I have recently finished re-reading my copy of Irish America by Reginald Byron (Oxford University Press, 1999). The title may sounds quite broad, but the book is an incredibly detailed anthropological and sociological investigation of the Irish community in Albany, NY.
Research for the book consisted of interviews with 500 Americans of Irish descent in the 1990s, many of whom were elderly, and have most probably passed away by now. Extensive interviews were carried out with these residents, including going into detail about their ancestors. A very basic tenant of social science research is that interviewees almost always remain anonymous, but these interviewees were free to talk about their ancestors.
Some fantastic examples of elicited information include:
My grandfather came from Ireland, by way of England, and landed in Pennsylvania in 1898...He worked in the coalmines. His name was Thomas McCall. After he came up from Pennsylvania he married my grandmother who had been born here. She was Irish...her parents were form Cork and my grandfather was from Clare.
My father's parents came from Sligo; what town I don't know. They were married in Sligo. My grandmother's name was Mary Ryan. She was married to John Laverty. He came here first, I'd say about 1875. [Mary Ryan] was taken to the ship twice but the relatives and everybody made such a terrible fuss that she wouldn't come. My grandfather went to the parish priest, I suppose it was St. Joseph's [in Albany], and told him the problem...On my mother's side, my maternal grandfather had studied to be a priest in Ireland, He came from Claremorris in County Mayo. He got into a spot of trouble...He wrote pamphlets in Gaelic and got into trouble over it.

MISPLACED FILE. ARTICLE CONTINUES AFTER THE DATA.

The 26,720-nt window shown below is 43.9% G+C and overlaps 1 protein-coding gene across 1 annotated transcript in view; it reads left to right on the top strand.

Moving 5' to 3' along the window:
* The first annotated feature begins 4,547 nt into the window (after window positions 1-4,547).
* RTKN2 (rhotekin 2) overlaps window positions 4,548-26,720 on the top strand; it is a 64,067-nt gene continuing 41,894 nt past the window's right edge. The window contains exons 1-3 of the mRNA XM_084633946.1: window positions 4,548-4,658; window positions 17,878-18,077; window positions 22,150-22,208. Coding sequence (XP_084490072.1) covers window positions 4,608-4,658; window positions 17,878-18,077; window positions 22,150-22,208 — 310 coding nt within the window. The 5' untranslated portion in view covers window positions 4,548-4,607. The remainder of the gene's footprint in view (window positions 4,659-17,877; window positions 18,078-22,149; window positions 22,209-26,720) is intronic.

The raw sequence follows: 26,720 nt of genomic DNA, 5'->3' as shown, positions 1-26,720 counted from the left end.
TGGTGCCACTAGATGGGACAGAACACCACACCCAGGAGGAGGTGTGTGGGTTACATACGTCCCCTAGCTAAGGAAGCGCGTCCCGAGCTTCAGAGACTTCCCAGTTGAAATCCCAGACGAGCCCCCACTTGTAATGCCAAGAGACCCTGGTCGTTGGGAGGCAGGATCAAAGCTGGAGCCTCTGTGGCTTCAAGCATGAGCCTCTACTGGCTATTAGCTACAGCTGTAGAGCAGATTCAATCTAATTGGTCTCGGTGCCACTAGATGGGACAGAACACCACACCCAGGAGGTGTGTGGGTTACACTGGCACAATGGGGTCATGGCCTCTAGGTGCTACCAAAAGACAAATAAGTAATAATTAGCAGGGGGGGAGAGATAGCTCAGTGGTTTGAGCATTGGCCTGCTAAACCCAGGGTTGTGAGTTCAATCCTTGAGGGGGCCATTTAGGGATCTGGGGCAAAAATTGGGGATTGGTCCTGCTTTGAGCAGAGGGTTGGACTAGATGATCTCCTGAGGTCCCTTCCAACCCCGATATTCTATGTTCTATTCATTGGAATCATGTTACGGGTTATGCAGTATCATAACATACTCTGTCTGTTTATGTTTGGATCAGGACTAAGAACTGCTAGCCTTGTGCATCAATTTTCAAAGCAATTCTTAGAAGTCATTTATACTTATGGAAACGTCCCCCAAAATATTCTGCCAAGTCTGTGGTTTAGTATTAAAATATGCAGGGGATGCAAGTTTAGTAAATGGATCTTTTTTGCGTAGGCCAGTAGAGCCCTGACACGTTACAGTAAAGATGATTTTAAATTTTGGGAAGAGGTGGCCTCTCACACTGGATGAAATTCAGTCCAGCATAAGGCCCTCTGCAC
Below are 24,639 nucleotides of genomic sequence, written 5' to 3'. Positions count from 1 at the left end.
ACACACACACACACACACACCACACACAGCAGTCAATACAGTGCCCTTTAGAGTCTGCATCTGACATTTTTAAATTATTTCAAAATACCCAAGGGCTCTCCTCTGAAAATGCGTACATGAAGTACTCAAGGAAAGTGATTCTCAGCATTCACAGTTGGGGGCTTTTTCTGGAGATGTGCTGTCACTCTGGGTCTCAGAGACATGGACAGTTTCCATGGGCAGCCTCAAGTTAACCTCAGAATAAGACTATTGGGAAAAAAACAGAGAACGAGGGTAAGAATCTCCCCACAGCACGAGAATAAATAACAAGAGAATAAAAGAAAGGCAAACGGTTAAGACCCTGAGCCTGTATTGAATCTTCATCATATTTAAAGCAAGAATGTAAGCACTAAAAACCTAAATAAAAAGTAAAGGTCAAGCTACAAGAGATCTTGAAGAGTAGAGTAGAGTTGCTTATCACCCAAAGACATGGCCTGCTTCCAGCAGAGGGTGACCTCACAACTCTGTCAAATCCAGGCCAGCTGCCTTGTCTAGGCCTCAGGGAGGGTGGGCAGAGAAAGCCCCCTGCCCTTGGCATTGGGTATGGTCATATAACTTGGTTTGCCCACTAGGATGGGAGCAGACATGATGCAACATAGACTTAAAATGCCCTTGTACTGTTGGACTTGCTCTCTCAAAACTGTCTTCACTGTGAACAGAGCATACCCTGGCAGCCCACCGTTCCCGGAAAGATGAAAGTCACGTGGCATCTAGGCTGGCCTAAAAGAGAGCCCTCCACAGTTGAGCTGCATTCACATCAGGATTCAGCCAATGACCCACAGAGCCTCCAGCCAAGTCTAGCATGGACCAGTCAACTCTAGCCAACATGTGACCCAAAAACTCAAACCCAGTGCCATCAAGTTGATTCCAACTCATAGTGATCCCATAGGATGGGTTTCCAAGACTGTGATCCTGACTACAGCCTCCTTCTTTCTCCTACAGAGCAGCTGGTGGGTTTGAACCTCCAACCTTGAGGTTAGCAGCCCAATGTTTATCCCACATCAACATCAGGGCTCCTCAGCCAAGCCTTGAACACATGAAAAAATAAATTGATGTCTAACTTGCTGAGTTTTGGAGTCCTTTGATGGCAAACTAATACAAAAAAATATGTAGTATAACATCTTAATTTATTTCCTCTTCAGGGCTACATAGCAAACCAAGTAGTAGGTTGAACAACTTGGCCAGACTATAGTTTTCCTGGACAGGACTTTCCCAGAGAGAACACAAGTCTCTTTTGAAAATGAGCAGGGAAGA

And check out this great family story:
My mother's mother, Catherine Fitzgerald Bryan, used to tell the story to my mother when she was a little girl in Ballyhaunis, County Mayo, she and her mother Anna Fitzgerald, would meet with their cousins every year, and walk the seven miles to the Knock shire pilgrimage. My father's sister, Aunt Charlottle Black Kramer, told me the story of her great-grand-mother, Mary Ellen Kennedy, in County Kerry. The landlord's son fell in love with Mary Ellen, as she was so beautiful as a young girl of 18 years. When young Mary Ellen told her father of the boy's intentions, the next day he went to the landlord, the boy's father—they were Protestants—and struck a bargain with him. The next week, Mary Ellen and the whole family had a passage to New York City! 
The book also goes into macro and micro detail to explain how Irish immigrants ended up in Albany, and how they moved within the city as it developed, contributing to city and religious institutions. It's a must read if you have Irish ancestors from Albany, NY.
A 'Look Inside!' preview is available on Amazon.
More broadly, when perusing their ancestors, genealogists often fail to think of engaging with anthropological, sociological, and academic historical research. Of course it does not help that one of the main places to access this output, academic journals, are mostly behind pay walls on institutional subscription databases, such as JSTOR (With JSTOR, you can read three free articles every two weeks). If possible, you should certainly try to search in academic journals for years, locations, and events that are pertinent to your research.
That's a great blog post Joe. I'll certainly check out the book. The last point you make is really important. Without understanding socio-economic, political and other historical factors genealogy is meaningless. It's simply an OCD driven date and name collection exercise.ReplyDelete
Ancestors only come alive when we understand their movements through how their environments challenged them. Bravo.
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